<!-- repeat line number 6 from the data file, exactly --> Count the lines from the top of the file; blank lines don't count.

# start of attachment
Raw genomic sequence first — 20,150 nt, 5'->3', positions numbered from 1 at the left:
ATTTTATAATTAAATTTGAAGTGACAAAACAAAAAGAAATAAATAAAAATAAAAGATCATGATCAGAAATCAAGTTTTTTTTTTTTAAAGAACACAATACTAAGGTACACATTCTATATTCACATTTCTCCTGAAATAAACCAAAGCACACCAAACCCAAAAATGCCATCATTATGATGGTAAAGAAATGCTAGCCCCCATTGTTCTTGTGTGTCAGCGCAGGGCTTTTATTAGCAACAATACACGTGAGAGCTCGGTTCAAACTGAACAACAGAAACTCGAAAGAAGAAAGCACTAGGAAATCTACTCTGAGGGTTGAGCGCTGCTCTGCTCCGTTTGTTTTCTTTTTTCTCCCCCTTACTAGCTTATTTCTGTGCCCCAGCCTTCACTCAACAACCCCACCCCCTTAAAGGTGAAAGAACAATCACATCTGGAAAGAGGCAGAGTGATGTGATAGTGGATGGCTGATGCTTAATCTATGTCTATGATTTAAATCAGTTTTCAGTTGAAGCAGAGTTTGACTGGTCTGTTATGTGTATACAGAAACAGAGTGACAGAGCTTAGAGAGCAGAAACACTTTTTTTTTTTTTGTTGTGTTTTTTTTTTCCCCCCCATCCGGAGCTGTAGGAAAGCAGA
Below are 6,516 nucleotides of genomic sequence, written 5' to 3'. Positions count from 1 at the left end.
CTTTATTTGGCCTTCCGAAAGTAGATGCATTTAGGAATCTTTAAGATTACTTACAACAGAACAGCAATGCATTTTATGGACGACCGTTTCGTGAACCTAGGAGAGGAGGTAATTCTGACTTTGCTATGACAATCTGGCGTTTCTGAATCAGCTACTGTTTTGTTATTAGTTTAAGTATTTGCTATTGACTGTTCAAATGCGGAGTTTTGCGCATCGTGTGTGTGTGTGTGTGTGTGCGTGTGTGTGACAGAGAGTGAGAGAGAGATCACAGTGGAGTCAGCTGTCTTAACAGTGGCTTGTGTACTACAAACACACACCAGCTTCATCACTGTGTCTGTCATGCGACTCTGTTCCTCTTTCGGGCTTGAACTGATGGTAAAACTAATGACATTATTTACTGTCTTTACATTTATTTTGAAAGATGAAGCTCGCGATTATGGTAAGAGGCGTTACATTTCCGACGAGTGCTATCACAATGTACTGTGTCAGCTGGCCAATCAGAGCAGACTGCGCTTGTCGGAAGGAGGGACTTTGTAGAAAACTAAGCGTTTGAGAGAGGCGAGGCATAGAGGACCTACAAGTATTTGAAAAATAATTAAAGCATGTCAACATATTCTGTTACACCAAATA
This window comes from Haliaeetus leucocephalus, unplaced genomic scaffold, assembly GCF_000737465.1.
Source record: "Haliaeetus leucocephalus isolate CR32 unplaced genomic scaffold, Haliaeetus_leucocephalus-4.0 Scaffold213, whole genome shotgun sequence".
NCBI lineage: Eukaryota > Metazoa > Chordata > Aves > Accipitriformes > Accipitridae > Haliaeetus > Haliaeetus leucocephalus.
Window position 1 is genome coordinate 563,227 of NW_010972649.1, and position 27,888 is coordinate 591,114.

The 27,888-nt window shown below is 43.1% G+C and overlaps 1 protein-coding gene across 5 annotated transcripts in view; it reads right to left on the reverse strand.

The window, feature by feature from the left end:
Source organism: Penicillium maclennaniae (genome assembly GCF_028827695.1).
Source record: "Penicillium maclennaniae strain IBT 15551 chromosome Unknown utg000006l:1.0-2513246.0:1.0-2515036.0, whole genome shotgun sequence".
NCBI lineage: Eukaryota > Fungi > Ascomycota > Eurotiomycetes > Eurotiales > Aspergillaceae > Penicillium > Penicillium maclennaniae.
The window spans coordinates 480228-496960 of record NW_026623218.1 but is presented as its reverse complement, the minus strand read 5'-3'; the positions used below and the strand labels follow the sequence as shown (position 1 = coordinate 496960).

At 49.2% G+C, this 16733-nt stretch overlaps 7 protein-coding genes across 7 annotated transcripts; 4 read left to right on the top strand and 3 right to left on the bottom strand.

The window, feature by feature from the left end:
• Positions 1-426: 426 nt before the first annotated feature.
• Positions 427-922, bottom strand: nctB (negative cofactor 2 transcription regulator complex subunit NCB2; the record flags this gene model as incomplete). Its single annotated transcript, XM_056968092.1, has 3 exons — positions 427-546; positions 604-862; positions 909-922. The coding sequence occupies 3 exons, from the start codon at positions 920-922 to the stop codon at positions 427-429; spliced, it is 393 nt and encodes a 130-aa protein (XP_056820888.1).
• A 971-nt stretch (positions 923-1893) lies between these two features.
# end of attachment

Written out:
Source record: "Haliaeetus leucocephalus isolate CR32 unplaced genomic scaffold, Haliaeetus_leucocephalus-4.0 Scaffold213, whole genome shotgun sequence".